|Just a lovely picture of horse and rider|
The book was called Common Sense Dressage: An Illustrated Guide. I had not heard of the author, Sally O'Connor, but I had heard of fellow New Jersey resident and decorated international rider, Robert Dover. The book was published in 1990 by Half Halt Press, Inc. with rather darling illustrations by Jean L. Schucker and photos by George E. Perentesis (unless otherwise noted). I was attracted to the book by the clean, simple cover and the horse and rider demonstrating a light and easy-looking piaffe. I glanced through the book and noticed that there was a section on "Counter Canter" as well as a dogear left by the previous reader at the beginning of the section on "Flying Changes". Good enough for me! I brought the book home, placed it at the top of a pile of hardcovers on the shelf of my coffee table and promptly forgot about it.
My husband was visiting his usual sites on his tablet from the comfort of the couch. I plopped down next to him and a shiny red cover caught my eye. My free and recently acquired dressage book was calling my name. Oh my gosh. I meant to read that!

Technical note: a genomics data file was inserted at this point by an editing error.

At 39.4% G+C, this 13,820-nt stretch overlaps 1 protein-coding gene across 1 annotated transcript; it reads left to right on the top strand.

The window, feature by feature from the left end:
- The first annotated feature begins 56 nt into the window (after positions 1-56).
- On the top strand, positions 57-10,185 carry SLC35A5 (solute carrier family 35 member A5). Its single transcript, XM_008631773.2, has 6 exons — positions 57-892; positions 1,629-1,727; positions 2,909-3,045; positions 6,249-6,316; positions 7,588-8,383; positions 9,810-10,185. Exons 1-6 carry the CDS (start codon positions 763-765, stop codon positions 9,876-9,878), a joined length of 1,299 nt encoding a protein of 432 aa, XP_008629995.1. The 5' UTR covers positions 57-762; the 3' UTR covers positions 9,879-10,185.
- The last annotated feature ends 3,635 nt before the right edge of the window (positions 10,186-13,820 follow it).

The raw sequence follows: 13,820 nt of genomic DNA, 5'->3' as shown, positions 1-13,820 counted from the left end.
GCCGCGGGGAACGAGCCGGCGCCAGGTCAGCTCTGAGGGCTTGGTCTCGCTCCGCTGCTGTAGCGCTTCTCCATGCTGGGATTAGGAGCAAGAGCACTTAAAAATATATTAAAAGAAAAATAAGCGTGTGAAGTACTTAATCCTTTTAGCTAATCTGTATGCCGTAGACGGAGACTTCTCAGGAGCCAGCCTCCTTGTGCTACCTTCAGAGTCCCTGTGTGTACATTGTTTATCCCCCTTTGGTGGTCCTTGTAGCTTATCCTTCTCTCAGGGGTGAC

I was stuck to the couch with my nose in this book for a good hour. I did not start at the beginning. I just opened the book in the middle, swooned over some really nice photos of lateral work and kept moving from there. The author discussed how to ride horses based on their conformation and temperament. She also addressed some of the common problems that riders may face, like a horse with locked shoulders. Ms. O'Connor was exceptionally good at task analysis and clear simple instructions. I also noticed a couple little tidbits that really caught my eye and persuaded me to believe that this author rides and trains in a way that I would be happy to watch or emulate.
|I taught Harley a carrot-inspired version of this exercise in the winter of 2010 and he offered his big trot this summer. The author suggests this exercise to free the shoulders. Thanks for the confirmation, Ms. O'Connor!|
There are many great exercises and sequences of exercises in this book. The author even briefly touches upon the difference between the "Flexion School" and the "Impulsion School", which types of horse work best under each philosophy and why she finds a combination of the two very helpful in the dressage training of most horses.
I am so glad that I picked up this book, having quite literally stumbled upon it. I appreciate the simple, straight-forward approach of the author, which I feel resonates with my own training practices. "Common sense" makes a lot of sense when training horses.
|Frame by frame shots and descriptions of the flying change of lead every stride: My experience has been that this kind of detail is difficult to find in training resources published online or in print. Love it.|